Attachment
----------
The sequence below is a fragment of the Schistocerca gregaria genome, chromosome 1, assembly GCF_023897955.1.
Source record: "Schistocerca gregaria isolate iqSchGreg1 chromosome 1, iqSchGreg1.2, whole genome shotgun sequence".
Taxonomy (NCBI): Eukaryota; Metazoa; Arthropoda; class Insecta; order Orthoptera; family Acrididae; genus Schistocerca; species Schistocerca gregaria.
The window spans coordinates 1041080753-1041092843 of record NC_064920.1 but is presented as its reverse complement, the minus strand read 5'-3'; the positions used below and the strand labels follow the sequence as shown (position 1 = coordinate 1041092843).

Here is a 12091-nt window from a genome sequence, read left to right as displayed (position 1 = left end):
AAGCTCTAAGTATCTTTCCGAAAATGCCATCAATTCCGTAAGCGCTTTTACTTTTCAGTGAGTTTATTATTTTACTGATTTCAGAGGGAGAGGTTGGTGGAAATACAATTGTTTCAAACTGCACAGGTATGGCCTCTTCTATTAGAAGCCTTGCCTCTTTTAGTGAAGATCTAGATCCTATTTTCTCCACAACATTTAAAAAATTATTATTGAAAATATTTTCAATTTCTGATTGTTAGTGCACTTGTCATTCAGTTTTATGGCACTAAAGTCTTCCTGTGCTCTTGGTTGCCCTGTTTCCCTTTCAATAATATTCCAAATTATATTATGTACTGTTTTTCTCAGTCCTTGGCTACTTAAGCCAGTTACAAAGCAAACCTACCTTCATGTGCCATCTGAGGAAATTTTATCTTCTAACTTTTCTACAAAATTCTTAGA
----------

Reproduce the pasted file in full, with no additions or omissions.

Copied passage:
The sequence below is a fragment of the Schistocerca gregaria genome, chromosome 1, assembly GCF_023897955.1.
Source record: "Schistocerca gregaria isolate iqSchGreg1 chromosome 1, iqSchGreg1.2, whole genome shotgun sequence".
Taxonomy (NCBI): Eukaryota; Metazoa; Arthropoda; class Insecta; order Orthoptera; family Acrididae; genus Schistocerca; species Schistocerca gregaria.
The window spans coordinates 1041080753-1041092843 of record NC_064920.1 but is presented as its reverse complement, the minus strand read 5'-3'; the positions used below and the strand labels follow the sequence as shown (position 1 = coordinate 1041092843).

Here is a 12091-nt window from a genome sequence, read left to right as displayed (position 1 = left end):
AAGCTCTAAGTATCTTTCCGAAAATGCCATCAATTCCGTAAGCGCTTTTACTTTTCAGTGAGTTTATTATTTTACTGATTTCAGAGGGAGAGGTTGGTGGAAATACAATTGTTTCAAACTGCACAGGTATGGCCTCTTCTATTAGAAGCCTTGCCTCTTTTAGTGAAGATCTAGATCCTATTTTCTCCACAACATTTAAAAAATTATTATTGAAAATATTTTCAATTTCTGATTGTTAGTGCACTTGTCATTCAGTTTTATGGCACTAAAGTCTTCCTGTGCTCTTGGTTGCCCTGTTTCCCTTTCAATAATATTCCAAATTATATTATGTACTGTTTTTCTCAGTCCTTGGCTACTTAAGCCAGTTACAAAGCAAACCTACCTTCATGTGCCATCTGAGGAAATTTTATCTTCTAACTTTTCTACAAAATTCTTAGA